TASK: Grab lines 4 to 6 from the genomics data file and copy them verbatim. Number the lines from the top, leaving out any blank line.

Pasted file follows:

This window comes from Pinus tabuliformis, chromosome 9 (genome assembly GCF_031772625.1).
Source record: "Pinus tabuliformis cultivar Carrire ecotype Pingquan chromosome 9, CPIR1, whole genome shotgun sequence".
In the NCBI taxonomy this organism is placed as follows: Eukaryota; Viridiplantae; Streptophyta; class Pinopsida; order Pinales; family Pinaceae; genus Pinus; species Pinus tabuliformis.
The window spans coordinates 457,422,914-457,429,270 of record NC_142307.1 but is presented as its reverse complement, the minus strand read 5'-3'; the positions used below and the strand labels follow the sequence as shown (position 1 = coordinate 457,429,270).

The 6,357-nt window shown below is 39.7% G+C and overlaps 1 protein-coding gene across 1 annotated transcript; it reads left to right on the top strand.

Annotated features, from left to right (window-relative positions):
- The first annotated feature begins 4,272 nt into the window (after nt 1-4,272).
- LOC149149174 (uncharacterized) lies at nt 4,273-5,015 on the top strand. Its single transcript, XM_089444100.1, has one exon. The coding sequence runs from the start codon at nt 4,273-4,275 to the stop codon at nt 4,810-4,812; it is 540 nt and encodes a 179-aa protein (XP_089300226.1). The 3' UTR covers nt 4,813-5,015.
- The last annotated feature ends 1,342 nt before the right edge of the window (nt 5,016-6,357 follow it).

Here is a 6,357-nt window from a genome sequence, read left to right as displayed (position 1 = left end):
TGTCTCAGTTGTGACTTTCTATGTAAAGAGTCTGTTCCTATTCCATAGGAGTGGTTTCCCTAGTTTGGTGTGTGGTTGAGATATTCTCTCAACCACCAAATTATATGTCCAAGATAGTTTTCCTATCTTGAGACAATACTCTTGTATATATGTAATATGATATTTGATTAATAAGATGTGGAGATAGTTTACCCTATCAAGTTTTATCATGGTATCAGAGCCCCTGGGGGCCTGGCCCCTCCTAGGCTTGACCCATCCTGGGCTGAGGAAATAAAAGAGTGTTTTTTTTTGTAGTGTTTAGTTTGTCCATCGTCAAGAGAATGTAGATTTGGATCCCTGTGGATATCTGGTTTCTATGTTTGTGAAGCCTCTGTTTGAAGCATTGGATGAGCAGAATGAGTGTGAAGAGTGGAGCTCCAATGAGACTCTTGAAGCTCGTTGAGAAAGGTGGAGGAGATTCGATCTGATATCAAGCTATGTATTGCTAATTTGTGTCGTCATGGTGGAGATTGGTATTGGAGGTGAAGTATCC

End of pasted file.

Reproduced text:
The window spans coordinates 457,422,914-457,429,270 of record NC_142307.1 but is presented as its reverse complement, the minus strand read 5'-3'; the positions used below and the strand labels follow the sequence as shown (position 1 = coordinate 457,429,270).

The 6,357-nt window shown below is 39.7% G+C and overlaps 1 protein-coding gene across 1 annotated transcript; it reads left to right on the top strand.

Annotated features, from left to right (window-relative positions):